You Well-Meaning Brought Me Here is generally considered Ralph McTell's finest album; it is also one of the best albums of the singer/songwriter movement of the early 1970s. Gus Dudgeon (Elton John) was enlisted as producer, and he brought in guitarist Caleb Quaye, as well as Roger Pope and, on mandolin, Davey Johnston. The sessions also featured soon-to-be-famous keyboardist Rick Wakeman and arranger/conductor (and future David Bowie producer) Tony Visconti, among others. Like Dudgeon's early Elton John records, You Well-Meaning Brought Me Here had a restrained production in which the added instrumentation and string arrangements were only used to support McTell's vocals and acoustic guitar. The songs made for a loose concept album that began with creation ("Genesis I Verse 20"); continued with primitive man ("First and Last Man"); and, while taking in love ("In Some Way I Loved You"), drinking, and celebration ("Lay Your Money Down"), man's best friend ("Old Brown Dog"), and war ("Pick Up a Gun"), merged into the singer's own autobiography. The second half of the album revolves around character and story songs, but the whole album reflects McTell's broad experience, especially of some of the seamier sides of life. In that sense, the substitution on the American version of the album of his most famous song, "Streets of London," for "Chalkdust," which appeared on the British version, was an appropriate one, since it fit with the sympathetic depictions of other poor people on the record. McTell's calm singing and the discreet touches of Dudgeon's production gave these portraits even greater depth, making this a singularly impressive work.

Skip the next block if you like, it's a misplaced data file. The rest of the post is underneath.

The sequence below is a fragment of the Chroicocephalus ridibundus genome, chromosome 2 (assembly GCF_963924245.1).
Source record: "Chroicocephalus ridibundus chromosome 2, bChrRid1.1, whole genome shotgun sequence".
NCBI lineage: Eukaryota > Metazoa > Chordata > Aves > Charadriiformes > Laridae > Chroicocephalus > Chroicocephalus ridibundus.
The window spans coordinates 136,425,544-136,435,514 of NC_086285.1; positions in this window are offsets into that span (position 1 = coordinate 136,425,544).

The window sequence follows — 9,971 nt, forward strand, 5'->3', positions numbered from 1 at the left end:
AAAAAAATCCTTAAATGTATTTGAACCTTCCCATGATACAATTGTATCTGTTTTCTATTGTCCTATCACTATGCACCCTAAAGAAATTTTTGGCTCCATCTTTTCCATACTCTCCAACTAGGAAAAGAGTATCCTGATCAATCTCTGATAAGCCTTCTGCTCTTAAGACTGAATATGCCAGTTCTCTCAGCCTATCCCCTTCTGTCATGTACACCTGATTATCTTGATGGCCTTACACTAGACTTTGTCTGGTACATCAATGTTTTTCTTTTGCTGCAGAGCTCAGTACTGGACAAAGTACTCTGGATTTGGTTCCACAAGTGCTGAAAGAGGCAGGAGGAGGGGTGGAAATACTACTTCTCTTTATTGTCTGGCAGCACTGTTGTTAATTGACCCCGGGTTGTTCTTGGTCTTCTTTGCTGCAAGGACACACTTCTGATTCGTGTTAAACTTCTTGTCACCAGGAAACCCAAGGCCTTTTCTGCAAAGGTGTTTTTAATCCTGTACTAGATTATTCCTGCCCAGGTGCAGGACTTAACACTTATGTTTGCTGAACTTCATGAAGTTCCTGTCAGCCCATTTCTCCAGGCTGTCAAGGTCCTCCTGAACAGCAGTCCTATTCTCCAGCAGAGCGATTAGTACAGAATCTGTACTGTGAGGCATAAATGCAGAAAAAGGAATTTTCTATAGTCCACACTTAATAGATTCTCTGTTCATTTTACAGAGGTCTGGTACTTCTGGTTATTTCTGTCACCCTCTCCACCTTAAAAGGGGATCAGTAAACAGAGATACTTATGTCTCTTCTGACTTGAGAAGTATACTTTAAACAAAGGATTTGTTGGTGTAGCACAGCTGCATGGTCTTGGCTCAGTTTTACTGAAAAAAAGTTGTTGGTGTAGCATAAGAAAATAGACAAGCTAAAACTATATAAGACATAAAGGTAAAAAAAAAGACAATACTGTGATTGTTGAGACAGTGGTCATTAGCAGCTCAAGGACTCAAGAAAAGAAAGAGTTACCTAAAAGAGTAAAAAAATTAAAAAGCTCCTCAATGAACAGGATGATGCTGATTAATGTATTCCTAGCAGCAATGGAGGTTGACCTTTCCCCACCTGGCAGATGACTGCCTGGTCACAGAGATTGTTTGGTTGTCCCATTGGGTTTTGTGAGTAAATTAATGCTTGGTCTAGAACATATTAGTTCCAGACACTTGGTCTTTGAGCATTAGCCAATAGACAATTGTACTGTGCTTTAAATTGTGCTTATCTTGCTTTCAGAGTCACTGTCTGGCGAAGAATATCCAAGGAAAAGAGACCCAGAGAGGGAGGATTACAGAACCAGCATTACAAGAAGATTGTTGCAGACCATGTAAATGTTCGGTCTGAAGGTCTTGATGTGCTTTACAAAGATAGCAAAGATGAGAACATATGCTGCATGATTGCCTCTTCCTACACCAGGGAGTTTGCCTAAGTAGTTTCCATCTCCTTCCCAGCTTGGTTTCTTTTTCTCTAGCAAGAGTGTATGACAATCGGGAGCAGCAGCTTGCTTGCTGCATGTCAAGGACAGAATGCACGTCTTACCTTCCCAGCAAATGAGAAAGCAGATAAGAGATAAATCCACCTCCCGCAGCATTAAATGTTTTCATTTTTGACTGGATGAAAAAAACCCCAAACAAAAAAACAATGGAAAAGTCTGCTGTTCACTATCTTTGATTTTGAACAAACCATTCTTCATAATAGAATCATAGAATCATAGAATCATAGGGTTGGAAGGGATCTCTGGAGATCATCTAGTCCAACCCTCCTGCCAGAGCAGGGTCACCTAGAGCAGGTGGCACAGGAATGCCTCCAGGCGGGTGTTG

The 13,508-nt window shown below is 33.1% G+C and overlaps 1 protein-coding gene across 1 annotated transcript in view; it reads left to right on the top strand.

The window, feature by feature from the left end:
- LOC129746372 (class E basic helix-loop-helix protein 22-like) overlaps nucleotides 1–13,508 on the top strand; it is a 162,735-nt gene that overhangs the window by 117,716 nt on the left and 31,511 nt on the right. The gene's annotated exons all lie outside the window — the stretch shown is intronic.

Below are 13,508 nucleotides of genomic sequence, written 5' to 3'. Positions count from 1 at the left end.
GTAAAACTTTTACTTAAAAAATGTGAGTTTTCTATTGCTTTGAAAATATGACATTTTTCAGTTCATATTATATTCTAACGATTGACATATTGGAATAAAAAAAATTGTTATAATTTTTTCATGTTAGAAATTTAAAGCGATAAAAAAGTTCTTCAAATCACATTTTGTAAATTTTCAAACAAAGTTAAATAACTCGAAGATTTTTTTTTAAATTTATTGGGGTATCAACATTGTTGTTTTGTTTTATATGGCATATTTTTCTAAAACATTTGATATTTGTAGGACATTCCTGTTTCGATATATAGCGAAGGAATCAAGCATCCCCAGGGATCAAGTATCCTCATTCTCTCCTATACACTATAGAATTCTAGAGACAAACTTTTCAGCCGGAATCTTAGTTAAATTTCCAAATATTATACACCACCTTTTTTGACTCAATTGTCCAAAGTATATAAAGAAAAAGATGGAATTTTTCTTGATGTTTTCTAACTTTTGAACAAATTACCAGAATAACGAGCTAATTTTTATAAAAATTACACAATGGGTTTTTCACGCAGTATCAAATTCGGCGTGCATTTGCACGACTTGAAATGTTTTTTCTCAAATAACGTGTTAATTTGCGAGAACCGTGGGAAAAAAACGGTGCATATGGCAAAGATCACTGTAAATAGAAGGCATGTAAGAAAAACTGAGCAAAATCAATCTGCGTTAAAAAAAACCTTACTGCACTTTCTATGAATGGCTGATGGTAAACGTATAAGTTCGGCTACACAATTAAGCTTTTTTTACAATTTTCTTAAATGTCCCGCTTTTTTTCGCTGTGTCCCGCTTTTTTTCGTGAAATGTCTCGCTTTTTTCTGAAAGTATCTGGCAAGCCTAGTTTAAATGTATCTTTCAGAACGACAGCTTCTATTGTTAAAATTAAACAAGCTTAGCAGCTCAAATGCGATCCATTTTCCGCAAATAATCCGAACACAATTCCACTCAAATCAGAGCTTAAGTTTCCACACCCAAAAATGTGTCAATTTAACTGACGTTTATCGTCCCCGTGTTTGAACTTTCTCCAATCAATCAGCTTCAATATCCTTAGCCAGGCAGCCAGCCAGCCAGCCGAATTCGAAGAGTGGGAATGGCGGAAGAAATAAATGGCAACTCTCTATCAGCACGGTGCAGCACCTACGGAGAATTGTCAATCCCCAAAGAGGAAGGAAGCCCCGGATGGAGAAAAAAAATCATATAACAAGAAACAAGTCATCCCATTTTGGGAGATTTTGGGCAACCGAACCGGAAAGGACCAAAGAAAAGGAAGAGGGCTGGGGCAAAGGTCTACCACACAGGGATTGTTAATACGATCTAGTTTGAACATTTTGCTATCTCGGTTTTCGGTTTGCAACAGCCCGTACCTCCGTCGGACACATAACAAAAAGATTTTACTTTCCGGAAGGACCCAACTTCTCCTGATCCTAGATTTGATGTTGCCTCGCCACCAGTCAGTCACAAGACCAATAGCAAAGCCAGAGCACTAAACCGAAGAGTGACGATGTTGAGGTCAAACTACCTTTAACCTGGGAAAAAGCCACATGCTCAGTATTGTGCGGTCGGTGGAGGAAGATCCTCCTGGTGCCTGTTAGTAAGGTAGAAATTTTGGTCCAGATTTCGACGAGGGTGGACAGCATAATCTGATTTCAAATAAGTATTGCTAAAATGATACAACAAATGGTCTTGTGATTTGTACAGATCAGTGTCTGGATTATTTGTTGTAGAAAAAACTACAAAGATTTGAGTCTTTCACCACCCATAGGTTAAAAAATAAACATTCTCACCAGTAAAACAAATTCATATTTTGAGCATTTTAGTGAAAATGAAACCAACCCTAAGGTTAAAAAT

AllMusic Review by William Ruhlmann